“. . . according to the Yoga Sutra (3.1), the term [Bandha] refers to the ‘binding’ of consciousness to a particular object or locus (desha), which is the very essence of concentration.”
Georg Feuerstein



Friday, January 28, 2011

How to Lengthen the Hamstrings in Janu Sirsasana

In our previous post, we discussed how tight hamstrings can produce hyperflexion of the lumbar spine in forward bends such as Uttanasana. We also illustrated how releasing the hamstrings can aid to prevent this problem. Today we’ll show you a simple, yet powerful technique for using a spinal cord reflex arc to create length in the hamstrings.

Spinal Cord Reflex Arcs 
Spinal cord reflex arcs are composed of a sensory nerve receptor located at or near the muscle, its connection via a nerve to the spinal cord, an interneuron within the spinal cord, and an afferent nerve back to the muscle. The reflex arc we want to use to gain length involves the Golgi tendon organ. This receptor is located at the muscle-tendon junction and senses changes in muscle tension. The Golgi tendon organ signals the spinal cord when tension increases. The spinal cord then tells the muscle to relax. In essence, this reflex arc creates “slack” to relieve tension at the muscle-tendon junction and helps to prevent the tendon from tearing.

Golgi tendon organ spinal cord reflex arc

Proprioceptive Neuromuscular Facilitation (PNF)
Sports medicine experts long ago perceived that this particular reflex arc could be carefully manipulated to lengthen muscles. Using this knowledge, they invented a technique called proprioceptive neuromuscular facilitation (PNF), or facilitated stretching. It is the most powerful method for gaining length in muscles to improve flexibility. Yoga uses stretching, so why not use PNF in our practice to deepen the asanas?


It is important to remember that any powerful tool, including yoga itself, is a double-edged sword (like a surgeon’s scalpel). If used carelessly, it can cause injury. This is also true of facilitated stretching. The key to using techniques like this is to apply them slowly and with care. They are like a tincture of medicine, so use less muscular force rather than more.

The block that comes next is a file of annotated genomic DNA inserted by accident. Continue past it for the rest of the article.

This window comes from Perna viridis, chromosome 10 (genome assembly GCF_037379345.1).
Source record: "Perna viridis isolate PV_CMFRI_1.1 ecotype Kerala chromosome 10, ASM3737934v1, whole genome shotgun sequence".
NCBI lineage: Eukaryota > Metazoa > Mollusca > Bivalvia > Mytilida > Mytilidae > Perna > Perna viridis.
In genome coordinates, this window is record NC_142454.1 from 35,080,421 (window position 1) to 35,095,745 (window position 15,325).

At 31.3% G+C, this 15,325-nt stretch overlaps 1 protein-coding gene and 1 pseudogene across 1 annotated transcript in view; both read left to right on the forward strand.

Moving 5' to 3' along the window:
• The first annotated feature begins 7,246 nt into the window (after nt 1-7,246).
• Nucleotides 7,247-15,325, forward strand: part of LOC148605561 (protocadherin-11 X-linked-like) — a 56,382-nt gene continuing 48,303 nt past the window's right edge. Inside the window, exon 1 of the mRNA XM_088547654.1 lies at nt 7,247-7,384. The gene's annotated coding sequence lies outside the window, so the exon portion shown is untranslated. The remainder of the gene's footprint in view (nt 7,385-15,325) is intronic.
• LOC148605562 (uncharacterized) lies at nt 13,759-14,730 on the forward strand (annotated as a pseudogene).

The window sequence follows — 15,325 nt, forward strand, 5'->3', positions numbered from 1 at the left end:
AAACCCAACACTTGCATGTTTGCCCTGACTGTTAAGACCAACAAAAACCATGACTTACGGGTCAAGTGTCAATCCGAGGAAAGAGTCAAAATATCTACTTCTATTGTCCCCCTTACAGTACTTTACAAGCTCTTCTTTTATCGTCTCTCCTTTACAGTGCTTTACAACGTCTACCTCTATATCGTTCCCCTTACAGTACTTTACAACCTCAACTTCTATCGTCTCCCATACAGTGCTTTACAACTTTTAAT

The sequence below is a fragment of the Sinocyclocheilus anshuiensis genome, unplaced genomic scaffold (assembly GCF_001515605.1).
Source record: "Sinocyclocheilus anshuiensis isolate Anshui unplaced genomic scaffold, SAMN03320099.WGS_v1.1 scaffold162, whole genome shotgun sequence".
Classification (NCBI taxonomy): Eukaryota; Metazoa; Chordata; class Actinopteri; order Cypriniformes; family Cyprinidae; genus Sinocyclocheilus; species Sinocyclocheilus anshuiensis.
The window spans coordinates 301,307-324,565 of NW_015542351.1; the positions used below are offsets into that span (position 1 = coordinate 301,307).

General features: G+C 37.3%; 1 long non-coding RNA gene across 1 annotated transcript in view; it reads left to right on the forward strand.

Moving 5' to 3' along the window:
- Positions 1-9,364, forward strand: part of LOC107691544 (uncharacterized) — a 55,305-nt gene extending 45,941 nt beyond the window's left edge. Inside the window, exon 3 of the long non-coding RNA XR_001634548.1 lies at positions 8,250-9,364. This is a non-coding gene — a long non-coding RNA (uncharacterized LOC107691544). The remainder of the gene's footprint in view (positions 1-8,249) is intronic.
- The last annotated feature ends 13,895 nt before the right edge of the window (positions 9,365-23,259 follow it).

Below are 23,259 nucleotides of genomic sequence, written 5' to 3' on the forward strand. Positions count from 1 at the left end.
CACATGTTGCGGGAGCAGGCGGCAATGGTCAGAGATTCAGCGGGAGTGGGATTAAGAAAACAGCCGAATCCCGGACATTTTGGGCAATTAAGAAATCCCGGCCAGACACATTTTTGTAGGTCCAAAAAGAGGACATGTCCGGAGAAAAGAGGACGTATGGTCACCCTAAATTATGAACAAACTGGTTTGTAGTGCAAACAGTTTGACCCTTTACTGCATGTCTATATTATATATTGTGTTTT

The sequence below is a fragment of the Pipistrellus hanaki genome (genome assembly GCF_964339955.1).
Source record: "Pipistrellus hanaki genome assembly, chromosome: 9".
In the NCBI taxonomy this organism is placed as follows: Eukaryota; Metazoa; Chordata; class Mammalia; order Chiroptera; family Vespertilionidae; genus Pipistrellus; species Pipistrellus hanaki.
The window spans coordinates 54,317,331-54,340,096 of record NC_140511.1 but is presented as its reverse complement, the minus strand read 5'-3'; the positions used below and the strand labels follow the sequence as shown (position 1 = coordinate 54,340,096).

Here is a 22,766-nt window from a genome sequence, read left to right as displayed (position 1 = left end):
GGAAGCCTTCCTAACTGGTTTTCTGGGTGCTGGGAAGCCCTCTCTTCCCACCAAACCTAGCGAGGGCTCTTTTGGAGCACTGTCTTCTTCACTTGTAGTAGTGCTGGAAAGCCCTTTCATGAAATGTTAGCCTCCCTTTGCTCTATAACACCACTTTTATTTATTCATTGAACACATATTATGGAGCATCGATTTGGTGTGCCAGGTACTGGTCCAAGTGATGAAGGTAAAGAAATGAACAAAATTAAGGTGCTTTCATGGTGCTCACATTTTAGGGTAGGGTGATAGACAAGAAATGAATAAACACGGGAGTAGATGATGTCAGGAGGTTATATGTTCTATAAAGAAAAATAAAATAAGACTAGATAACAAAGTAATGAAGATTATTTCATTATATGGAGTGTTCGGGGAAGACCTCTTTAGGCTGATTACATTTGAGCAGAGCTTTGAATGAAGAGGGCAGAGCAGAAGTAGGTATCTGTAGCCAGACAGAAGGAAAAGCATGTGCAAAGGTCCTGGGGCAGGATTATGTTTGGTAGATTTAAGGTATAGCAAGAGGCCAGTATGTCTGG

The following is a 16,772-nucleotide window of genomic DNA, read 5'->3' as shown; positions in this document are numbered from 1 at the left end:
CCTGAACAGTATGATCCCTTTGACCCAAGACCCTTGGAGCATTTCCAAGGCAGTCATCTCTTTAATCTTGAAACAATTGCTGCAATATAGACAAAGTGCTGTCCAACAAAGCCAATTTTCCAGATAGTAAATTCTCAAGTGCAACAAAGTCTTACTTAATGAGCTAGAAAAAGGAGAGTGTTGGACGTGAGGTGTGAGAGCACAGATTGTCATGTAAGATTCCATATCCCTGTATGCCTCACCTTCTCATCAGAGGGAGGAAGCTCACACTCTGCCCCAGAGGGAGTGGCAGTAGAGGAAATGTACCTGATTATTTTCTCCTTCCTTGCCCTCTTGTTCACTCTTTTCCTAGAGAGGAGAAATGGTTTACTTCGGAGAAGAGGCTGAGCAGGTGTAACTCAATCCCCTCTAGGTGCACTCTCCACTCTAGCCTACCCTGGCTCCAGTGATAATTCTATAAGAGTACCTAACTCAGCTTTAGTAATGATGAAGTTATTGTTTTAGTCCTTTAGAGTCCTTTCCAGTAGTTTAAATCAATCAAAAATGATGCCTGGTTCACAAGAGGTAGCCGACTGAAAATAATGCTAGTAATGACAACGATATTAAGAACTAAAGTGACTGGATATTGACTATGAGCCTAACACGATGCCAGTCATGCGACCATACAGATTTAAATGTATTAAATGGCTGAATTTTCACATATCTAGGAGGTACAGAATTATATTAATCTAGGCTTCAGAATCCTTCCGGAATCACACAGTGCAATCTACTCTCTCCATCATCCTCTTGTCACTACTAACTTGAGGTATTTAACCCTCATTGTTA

Facilitated stretching works as follows: after warming up, we take the target muscle into a moderate stretch. This establishes the muscle’s “set length”—a measure in the brain of how far the muscle can lengthen. Stretching a muscle produces tension at the muscle-tendon junction and stimulates the Golgi tendon organs located there. The key to PNF is to then gently contract the same muscle that we are stretching. This combines the biomechanical event of positioning the body into a stretch and the physiological event of intentionally contracting the stretching muscle to amplify the tension at the muscle-tendon junction. The Golgi tendon organs fire more intensively, producing a powerful relaxation response. We then stop contracting the target muscle and “take up the slack” by going deeper into the stretch. The net effect is a new set length.


Apply PNF in Janu Sirsasana
Here we use Janu Sirsasana to demonstrate specific guidelines for using PNF to lengthen the hamstrings. Warm up first with a few sun salutations to prepare your muscles. Then take Janu Sirsasana. Bend the trunk over your straight leg and engage the quadriceps to acclimate the hamstrings for the stretch. Next, bend the knee about 20 degrees. Although this takes some of the stretch out of the hamstrings, and thus some of the tension out of the muscle-tendon junction, bending the knee allows us to generate more force during the contractile phase of facilitated stretching.

releasing the hamstrings in janu sirsasana